As recently reported by The New York Times, non-compete agreements are popping-up in a wide array of businesses to protect varied business interests.
As businesses have come to recognize, non-competes are not limited to protection against disclosure of a “top secret” formula, process, or technological invention. A properly drafted non-compete agreement may have much wider application.
The enforceability of non-competes, however, is a function of state law; they are enforceable in some states, but not others. And, in those states in which they are enforceable, the scope of permissible restriction varies.
Here in Florida, a non-compete agreement is enforceable if:
- it is in writing;
- it is signed by the individual against whom you want to enforce it (typically a former employee);
- it is reasonable in time, geographic area, and line of business;
- it is supported by one or more legitimate business interests; and
- the restrictions are reasonably necessary to protect the company’s legitimate business interest(s).
Recognized “legitimate business interests” include the protection of trade secrets, confidential business or professional information, substantial relationships with existing customers or specific prospective customers, goodwill, and extraordinary or specialized training provided to employees. This is not an all-inclusive list.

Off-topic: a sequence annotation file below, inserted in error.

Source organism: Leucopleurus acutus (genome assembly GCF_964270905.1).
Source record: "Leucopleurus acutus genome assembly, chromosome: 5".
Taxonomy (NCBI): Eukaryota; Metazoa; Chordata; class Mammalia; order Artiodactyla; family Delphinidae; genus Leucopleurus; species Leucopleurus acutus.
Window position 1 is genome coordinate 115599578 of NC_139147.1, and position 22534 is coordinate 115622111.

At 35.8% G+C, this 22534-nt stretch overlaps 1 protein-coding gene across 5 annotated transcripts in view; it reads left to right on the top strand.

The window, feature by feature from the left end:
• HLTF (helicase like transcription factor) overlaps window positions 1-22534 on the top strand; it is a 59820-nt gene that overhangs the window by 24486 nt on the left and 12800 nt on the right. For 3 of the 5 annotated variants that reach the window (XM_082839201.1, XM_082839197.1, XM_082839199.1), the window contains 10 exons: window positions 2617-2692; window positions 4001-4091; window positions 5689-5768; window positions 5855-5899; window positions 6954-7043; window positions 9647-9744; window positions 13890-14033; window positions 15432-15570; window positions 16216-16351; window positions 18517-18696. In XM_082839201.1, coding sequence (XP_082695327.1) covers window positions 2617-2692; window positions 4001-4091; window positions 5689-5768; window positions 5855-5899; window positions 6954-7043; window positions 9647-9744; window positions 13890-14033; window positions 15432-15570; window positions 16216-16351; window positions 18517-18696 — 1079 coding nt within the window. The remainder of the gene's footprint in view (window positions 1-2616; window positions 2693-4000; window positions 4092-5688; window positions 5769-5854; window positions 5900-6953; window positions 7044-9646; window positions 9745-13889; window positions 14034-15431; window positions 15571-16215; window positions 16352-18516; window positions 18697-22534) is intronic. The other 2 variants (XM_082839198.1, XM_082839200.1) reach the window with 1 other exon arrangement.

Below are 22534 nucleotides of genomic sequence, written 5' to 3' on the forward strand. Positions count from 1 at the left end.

In terms of length, a non-compete sought to be enforced against a former employee is presumed reasonable if 6 months or less in duration, and presumed unreasonable if more than 2 years in duration. In other situations, a company may be able to enforce a non-compete for a longer period of time, such as a non-compete executed in connection with the sale of a business, or to protect trade secrets.
A reasonably crafted non-solicitation agreement (which is a offspring of a non-compete agreement) also can be used to prevent former employees from soliciting customers and current employees.
So, assuming you’re in a state that permits the use of non-compete agreements, you may want to consider using one if: (i) you’re in the service industry and want to prevent former employees from soliciting and stealing your customers; (ii) your employees have access to trade secrets, confidential information, or business “know how” that you want to keep out of the hands of competitors; (iii) you don’t want your competitors taking advantage of the considerable time and money you spent providing specialized training to your employees; or (iv) there are other legitimate interests you want to protect in order to maintain a competitive advantage.